Noie: Time for Notre Dame to go back to basics and figure out a starting quarterback
SOUTH BEND – Echoes of what the other guys had done earlier Saturday evening in a place that not many opponents can say the same since October 2017 bounced around the quiet concrete of Notre Dame Stadium.
This was long after the No. 9 Notre Dame football team had retreated to their locker room, but before the band had marched their way up the tunnel and out into the night. This was after the public address system had blared the 1970s song “Dancing Queen” by ABBA around the stadium speakers.
Thanks for that one.
When all was relatively serene, you could clearly hear the group, probably clad in red and black and having a strong connection to that city school in southwestt Ohio.
“Uhhhhhhhh...uhhhhhhhh...uuuuuuuuuhhhhhhhhhh...UC!” came the familiar University of Cincinnati cheer.
That followed four hours of “Let’s Go Bearcats!” from a spirited group that wasn’t intimidated by a sellout Notre Dame Stadium crowd.
Neither were the No. 7 Bearcats.
Out in the concourse, Irish fans who were encouraged to wear green – jerseys, shirts, whatever the wardrobe – left the place with envy. Notre Dame saw its 26-game home win streak shredded by quarterback Desmond Ridder and a confident collection of play-making Bearcats, who went back to Ohio with a 24-13 victory.
Afterward, the Bearcats walked out of their locker room and toward their waiting buses to find grab-and-go meals from … Kentucky Fried Chicken. Nothing says huge program win like a three-piece from the Colonel.
► Scoring:Cincinnati-Notre Dame scoring summary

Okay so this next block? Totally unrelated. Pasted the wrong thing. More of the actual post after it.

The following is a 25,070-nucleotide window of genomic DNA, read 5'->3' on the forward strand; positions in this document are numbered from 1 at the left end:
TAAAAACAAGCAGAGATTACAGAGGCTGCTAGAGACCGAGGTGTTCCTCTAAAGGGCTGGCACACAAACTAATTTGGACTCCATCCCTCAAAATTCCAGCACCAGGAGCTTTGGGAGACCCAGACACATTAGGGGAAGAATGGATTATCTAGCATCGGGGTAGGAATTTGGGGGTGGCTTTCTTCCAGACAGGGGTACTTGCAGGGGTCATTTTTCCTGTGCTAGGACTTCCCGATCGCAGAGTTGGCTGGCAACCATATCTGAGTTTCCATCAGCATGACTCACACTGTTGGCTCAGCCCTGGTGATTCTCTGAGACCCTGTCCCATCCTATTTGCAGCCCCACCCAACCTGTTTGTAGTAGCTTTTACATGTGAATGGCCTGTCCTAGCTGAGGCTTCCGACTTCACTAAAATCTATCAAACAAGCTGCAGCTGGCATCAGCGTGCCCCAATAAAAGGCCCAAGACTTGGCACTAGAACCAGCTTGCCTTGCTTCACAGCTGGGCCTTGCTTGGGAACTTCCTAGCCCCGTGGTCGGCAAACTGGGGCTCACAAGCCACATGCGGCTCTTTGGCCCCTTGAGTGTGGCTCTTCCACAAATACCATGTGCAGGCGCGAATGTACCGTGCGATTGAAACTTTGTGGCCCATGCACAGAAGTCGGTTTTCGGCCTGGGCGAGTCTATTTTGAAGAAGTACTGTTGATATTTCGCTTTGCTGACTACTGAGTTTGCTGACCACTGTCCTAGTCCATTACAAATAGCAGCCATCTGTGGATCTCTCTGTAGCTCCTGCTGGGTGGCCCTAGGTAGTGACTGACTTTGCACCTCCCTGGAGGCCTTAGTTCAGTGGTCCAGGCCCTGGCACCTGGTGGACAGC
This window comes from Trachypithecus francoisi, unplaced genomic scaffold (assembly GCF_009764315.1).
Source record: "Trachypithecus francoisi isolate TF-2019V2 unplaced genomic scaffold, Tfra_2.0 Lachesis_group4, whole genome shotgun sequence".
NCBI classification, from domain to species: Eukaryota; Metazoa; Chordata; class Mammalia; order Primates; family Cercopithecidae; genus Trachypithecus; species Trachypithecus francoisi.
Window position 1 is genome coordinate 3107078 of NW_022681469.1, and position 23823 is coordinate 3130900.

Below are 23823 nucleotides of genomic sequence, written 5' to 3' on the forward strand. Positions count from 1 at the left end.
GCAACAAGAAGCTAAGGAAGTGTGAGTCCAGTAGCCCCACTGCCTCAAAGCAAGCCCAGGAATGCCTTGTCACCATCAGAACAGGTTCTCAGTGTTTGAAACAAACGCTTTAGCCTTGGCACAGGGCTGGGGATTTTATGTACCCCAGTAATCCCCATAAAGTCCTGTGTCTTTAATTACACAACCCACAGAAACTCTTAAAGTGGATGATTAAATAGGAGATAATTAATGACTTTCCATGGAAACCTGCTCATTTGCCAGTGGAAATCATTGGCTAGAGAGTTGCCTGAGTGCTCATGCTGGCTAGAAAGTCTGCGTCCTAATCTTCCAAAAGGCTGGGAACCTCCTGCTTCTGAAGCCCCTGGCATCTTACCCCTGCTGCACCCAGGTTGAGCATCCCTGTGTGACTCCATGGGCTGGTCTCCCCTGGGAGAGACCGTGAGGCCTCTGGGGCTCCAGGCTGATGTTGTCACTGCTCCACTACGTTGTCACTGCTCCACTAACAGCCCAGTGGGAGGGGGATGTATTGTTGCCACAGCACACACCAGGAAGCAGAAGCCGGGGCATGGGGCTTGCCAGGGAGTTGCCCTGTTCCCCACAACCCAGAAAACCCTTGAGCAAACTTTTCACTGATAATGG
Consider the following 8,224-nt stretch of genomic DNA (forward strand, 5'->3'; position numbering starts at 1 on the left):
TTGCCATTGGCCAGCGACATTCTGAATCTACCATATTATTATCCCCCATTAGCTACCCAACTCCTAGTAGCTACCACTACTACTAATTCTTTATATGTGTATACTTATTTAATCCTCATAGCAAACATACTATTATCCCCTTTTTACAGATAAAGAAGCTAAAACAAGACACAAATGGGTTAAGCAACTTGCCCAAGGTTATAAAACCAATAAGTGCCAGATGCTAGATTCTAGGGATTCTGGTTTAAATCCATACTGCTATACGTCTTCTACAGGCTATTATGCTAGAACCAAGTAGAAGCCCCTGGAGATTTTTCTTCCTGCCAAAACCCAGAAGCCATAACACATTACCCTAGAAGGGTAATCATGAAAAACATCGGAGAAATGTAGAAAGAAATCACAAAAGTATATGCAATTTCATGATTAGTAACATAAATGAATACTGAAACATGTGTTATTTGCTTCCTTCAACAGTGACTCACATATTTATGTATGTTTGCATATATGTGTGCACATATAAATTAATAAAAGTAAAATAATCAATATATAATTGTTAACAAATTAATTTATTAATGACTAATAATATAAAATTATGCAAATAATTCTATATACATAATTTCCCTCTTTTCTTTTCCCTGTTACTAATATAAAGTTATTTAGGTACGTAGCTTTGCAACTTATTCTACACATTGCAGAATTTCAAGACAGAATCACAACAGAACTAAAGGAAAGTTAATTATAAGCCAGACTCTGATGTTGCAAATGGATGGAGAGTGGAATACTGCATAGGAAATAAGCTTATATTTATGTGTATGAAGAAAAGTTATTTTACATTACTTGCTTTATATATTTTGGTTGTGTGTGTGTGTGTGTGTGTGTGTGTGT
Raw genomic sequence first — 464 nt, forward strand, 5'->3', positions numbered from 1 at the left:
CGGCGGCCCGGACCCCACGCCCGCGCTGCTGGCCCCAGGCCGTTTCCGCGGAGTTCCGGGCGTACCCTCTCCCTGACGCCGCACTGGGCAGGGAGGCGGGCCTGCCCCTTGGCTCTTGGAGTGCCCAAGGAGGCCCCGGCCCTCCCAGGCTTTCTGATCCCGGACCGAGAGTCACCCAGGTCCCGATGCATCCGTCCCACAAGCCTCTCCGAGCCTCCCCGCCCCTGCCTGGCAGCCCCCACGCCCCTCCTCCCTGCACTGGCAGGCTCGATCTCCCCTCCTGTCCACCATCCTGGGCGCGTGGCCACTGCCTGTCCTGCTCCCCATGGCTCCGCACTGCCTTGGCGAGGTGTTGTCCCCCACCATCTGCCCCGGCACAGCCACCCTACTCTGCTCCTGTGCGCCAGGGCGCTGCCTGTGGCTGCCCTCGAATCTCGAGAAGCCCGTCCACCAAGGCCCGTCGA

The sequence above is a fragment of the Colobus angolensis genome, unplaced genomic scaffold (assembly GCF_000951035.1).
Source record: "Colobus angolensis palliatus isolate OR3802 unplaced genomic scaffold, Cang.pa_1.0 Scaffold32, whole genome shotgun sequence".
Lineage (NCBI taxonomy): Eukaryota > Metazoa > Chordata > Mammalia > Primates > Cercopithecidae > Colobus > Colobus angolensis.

► Statistics:Cincinnati-Notre Dame team/individual statistics
► Instant observations Did Notre Dame find a QB amid loss to No. 7 Cincinnati?
This one was close, like all Irish games have generally been this year, but it really wasn’t. You never had a feeling that Notre Dame (4-1) would make enough plays on either side of the ball. Especially not after Notre Dame failed in what coach Brian Kelly later classified as the basics – take care of the football. Make good decisions. Don’t turn it over. Don’t miss tackles. Don’t miss plays.
Kelly considered this one a heavyweight fight two days earlier, but the Irish were basically pinned against the ropes and staggered following three turnovers in the first 18 minutes. At home. Ouch.
Notre Dame missed a lot of plays when they were there to be made. Cincinnati, not so much, one of the reasons why it secured arguably its biggest victory in program history. Certainly the biggest since that guy named Kelly was on the sideline of Nippert Stadium in the Clifton section of the Queen City.
Stepping to the post-game podium at home after a loss for the first time in 1,484 days – that’s how long it had been since the Irish last lost at home – Kelly didn’t need many words to break it all down.
“We didn’t take care of the basics today,” he said. ”We weren’t efficient with the basics. We didn’t coach well. We didn’t play very well.”
Now it’s back to those basics this week. That means going back to the most basic element of the game.
Who’s the quarterback?
The previous Saturday, some 100 miles to the west and the sun still high in the sky, Kelly and the Irish boarded their charter buses for a return trip back to campus following a convincing, where-did-that-come from victory over what had been a ranked Wisconsin team believing it had not one, not two, but three quarterbacks who could help this program win. If it wasn’t Jack Coan at Florida State, or Tyler Buchner the following week tag-teaming with Coan against Toledo, it was Drew Pyne coming to the rescue for an injured Coan to bust open the Wisconsin game at Soldier Field.